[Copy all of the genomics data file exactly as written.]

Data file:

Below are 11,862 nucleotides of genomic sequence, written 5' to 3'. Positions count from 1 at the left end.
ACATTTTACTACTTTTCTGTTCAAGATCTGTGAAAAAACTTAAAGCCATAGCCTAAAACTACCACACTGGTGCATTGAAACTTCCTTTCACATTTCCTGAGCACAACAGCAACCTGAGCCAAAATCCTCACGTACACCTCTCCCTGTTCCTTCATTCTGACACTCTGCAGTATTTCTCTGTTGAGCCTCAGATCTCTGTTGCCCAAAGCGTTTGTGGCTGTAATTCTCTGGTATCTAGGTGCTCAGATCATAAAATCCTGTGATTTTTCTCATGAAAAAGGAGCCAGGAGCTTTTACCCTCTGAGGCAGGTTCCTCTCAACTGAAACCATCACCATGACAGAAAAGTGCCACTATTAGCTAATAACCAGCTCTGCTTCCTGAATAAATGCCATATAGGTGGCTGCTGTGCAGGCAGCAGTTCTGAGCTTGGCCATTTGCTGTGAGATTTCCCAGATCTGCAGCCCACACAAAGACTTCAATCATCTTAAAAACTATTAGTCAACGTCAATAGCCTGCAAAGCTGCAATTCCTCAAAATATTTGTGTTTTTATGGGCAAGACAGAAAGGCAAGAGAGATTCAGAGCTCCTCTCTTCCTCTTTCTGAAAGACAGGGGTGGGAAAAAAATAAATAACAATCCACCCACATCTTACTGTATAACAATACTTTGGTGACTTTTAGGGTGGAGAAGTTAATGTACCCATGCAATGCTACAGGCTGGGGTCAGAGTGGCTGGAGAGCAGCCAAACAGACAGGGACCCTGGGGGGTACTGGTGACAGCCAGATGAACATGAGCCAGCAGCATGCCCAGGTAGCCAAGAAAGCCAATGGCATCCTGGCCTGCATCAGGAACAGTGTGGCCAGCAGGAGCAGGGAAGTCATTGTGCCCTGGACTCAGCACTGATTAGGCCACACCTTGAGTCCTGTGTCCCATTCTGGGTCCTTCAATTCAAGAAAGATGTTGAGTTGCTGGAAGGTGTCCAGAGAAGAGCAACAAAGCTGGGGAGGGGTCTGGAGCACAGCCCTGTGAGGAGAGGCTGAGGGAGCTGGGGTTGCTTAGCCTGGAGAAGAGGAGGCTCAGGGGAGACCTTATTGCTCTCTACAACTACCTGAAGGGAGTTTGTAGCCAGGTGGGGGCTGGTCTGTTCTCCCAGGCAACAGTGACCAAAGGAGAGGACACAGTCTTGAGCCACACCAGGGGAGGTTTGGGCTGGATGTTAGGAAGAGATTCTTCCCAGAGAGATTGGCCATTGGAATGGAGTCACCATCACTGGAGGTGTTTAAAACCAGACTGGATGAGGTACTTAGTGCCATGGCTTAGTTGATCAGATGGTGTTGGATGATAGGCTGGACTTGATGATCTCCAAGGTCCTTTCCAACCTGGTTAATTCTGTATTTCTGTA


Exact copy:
Below are 11,862 nucleotides of genomic sequence, written 5' to 3'. Positions count from 1 at the left end.
ACATTTTACTACTTTTCTGTTCAAGATCTGTGAAAAAACTTAAAGCCATAGCCTAAAACTACCACACTGGTGCATTGAAACTTCCTTTCACATTTCCTGAGCACAACAGCAACCTGAGCCAAAATCCTCACGTACACCTCTCCCTGTTCCTTCATTCTGACACTCTGCAGTATTTCTCTGTTGAGCCTCAGATCTCTGTTGCCCAAAGCGTTTGTGGCTGTAATTCTCTGGTATCTAGGTGCTCAGATCATAAAATCCTGTGATTTTTCTCATGAAAAAGGAGCCAGGAGCTTTTACCCTCTGAGGCAGGTTCCTCTCAACTGAAACCATCACCATGACAGAAAAGTGCCACTATTAGCTAATAACCAGCTCTGCTTCCTGAATAAATGCCATATAGGTGGCTGCTGTGCAGGCAGCAGTTCTGAGCTTGGCCATTTGCTGTGAGATTTCCCAGATCTGCAGCCCACACAAAGACTTCAATCATCTTAAAAACTATTAGTCAACGTCAATAGCCTGCAAAGCTGCAATTCCTCAAAATATTTGTGTTTTTATGGGCAAGACAGAAAGGCAAGAGAGATTCAGAGCTCCTCTCTTCCTCTTTCTGAAAGACAGGGGTGGGAAAAAAATAAATAACAATCCACCCACATCTTACTGTATAACAATACTTTGGTGACTTTTAGGGTGGAGAAGTTAATGTACCCATGCAATGCTACAGGCTGGGGTCAGAGTGGCTGGAGAGCAGCCAAACAGACAGGGACCCTGGGGGGTACTGGTGACAGCCAGATGAACATGAGCCAGCAGCATGCCCAGGTAGCCAAGAAAGCCAATGGCATCCTGGCCTGCATCAGGAACAGTGTGGCCAGCAGGAGCAGGGAAGTCATTGTGCCCTGGACTCAGCACTGATTAGGCCACACCTTGAGTCCTGTGTCCCATTCTGGGTCCTTCAATTCAAGAAAGATGTTGAGTTGCTGGAAGGTGTCCAGAGAAGAGCAACAAAGCTGGGGAGGGGTCTGGAGCACAGCCCTGTGAGGAGAGGCTGAGGGAGCTGGGGTTGCTTAGCCTGGAGAAGAGGAGGCTCAGGGGAGACCTTATTGCTCTCTACAACTACCTGAAGGGAGTTTGTAGCCAGGTGGGGGCTGGTCTGTTCTCCCAGGCAACAGTGACCAAAGGAGAGGACACAGTCTTGAGCCACACCAGGGGAGGTTTGGGCTGGATGTTAGGAAGAGATTCTTCCCAGAGAGATTGGCCATTGGAATGGAGTCACCATCACTGGAGGTGTTTAAAACCAGACTGGATGAGGTACTTAGTGCCATGGCTTAGTTGATCAGATGGTGTTGGATGATAGGCTGGACTTGATGATCTCCAAGGTCCTTTCCAACCTGGTTAATTCTGTATTTCTGTA